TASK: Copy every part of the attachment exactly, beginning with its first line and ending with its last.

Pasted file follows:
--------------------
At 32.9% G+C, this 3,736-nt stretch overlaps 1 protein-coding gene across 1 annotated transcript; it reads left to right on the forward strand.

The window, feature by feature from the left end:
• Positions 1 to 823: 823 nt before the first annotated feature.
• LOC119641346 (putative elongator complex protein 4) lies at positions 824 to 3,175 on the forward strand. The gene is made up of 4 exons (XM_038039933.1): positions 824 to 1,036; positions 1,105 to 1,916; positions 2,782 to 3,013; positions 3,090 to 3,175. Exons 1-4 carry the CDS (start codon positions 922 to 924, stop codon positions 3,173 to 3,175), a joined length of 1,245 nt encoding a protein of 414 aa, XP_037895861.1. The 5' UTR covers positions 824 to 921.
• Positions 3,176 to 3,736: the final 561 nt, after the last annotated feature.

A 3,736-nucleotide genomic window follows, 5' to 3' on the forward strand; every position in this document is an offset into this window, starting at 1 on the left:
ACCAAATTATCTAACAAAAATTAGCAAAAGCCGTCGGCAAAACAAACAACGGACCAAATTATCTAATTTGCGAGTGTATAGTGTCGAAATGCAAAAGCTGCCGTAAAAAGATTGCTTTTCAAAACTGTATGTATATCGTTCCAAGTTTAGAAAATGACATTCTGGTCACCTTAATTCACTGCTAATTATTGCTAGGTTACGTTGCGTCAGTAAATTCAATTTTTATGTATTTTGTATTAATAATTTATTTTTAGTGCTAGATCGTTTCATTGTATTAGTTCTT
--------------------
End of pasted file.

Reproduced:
At 32.9% G+C, this 3,736-nt stretch overlaps 1 protein-coding gene across 1 annotated transcript; it reads left to right on the forward strand.

The window, feature by feature from the left end:
• Positions 1 to 823: 823 nt before the first annotated feature.
• LOC119641346 (putative elongator complex protein 4) lies at positions 824 to 3,175 on the forward strand. The gene is made up of 4 exons (XM_038039933.1): positions 824 to 1,036; positions 1,105 to 1,916; positions 2,782 to 3,013; positions 3,090 to 3,175. Exons 1-4 carry the CDS (start codon positions 922 to 924, stop codon positions 3,173 to 3,175), a joined length of 1,245 nt encoding a protein of 414 aa, XP_037895861.1. The 5' UTR covers positions 824 to 921.
• Positions 3,176 to 3,736: the final 561 nt, after the last annotated feature.

A 3,736-nucleotide genomic window follows, 5' to 3' on the forward strand; every position in this document is an offset into this window, starting at 1 on the left:
ACCAAATTATCTAACAAAAATTAGCAAAAGCCGTCGGCAAAACAAACAACGGACCAAATTATCTAATTTGCGAGTGTATAGTGTCGAAATGCAAAAGCTGCCGTAAAAAGATTGCTTTTCAAAACTGTATGTATATCGTTCCAAGTTTAGAAAATGACATTCTGGTCACCTTAATTCACTGCTAATTATTGCTAGGTTACGTTGCGTCAGTAAATTCAATTTTTATGTATTTTGTATTAATAATTTATTTTTAGTGCTAGATCGTTTCATTGTATTAGTTCTT